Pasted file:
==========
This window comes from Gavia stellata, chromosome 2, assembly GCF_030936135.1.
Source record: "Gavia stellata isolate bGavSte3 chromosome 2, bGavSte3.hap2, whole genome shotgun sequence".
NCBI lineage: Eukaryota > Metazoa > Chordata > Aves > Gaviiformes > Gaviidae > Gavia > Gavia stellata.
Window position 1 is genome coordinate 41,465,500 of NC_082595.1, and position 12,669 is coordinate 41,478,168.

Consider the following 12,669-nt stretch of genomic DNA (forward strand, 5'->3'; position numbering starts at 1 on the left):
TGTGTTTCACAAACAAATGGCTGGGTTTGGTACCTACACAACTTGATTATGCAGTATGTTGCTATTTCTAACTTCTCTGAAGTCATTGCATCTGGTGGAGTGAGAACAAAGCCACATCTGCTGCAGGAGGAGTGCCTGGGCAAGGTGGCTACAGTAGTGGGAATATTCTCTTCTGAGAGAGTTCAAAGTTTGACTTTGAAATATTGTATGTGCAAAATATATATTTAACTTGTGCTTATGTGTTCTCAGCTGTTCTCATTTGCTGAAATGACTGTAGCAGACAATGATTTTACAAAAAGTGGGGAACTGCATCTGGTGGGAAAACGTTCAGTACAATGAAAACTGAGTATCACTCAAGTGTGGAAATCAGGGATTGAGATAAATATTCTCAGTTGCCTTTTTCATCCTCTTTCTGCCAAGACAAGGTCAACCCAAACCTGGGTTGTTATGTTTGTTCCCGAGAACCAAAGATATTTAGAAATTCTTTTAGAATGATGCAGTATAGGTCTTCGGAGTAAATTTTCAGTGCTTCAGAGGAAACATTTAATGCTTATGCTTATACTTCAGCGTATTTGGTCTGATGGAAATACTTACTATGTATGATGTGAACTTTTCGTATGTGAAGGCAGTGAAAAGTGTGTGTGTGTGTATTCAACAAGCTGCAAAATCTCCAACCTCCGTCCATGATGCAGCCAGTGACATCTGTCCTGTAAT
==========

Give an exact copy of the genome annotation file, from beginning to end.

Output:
This window comes from Gavia stellata, chromosome 2, assembly GCF_030936135.1.
Source record: "Gavia stellata isolate bGavSte3 chromosome 2, bGavSte3.hap2, whole genome shotgun sequence".
NCBI lineage: Eukaryota > Metazoa > Chordata > Aves > Gaviiformes > Gaviidae > Gavia > Gavia stellata.
Window position 1 is genome coordinate 41,465,500 of NC_082595.1, and position 12,669 is coordinate 41,478,168.

Consider the following 12,669-nt stretch of genomic DNA (forward strand, 5'->3'; position numbering starts at 1 on the left):
TGTGTTTCACAAACAAATGGCTGGGTTTGGTACCTACACAACTTGATTATGCAGTATGTTGCTATTTCTAACTTCTCTGAAGTCATTGCATCTGGTGGAGTGAGAACAAAGCCACATCTGCTGCAGGAGGAGTGCCTGGGCAAGGTGGCTACAGTAGTGGGAATATTCTCTTCTGAGAGAGTTCAAAGTTTGACTTTGAAATATTGTATGTGCAAAATATATATTTAACTTGTGCTTATGTGTTCTCAGCTGTTCTCATTTGCTGAAATGACTGTAGCAGACAATGATTTTACAAAAAGTGGGGAACTGCATCTGGTGGGAAAACGTTCAGTACAATGAAAACTGAGTATCACTCAAGTGTGGAAATCAGGGATTGAGATAAATATTCTCAGTTGCCTTTTTCATCCTCTTTCTGCCAAGACAAGGTCAACCCAAACCTGGGTTGTTATGTTTGTTCCCGAGAACCAAAGATATTTAGAAATTCTTTTAGAATGATGCAGTATAGGTCTTCGGAGTAAATTTTCAGTGCTTCAGAGGAAACATTTAATGCTTATGCTTATACTTCAGCGTATTTGGTCTGATGGAAATACTTACTATGTATGATGTGAACTTTTCGTATGTGAAGGCAGTGAAAAGTGTGTGTGTGTGTATTCAACAAGCTGCAAAATCTCCAACCTCCGTCCATGATGCAGCCAGTGACATCTGTCCTGTAAT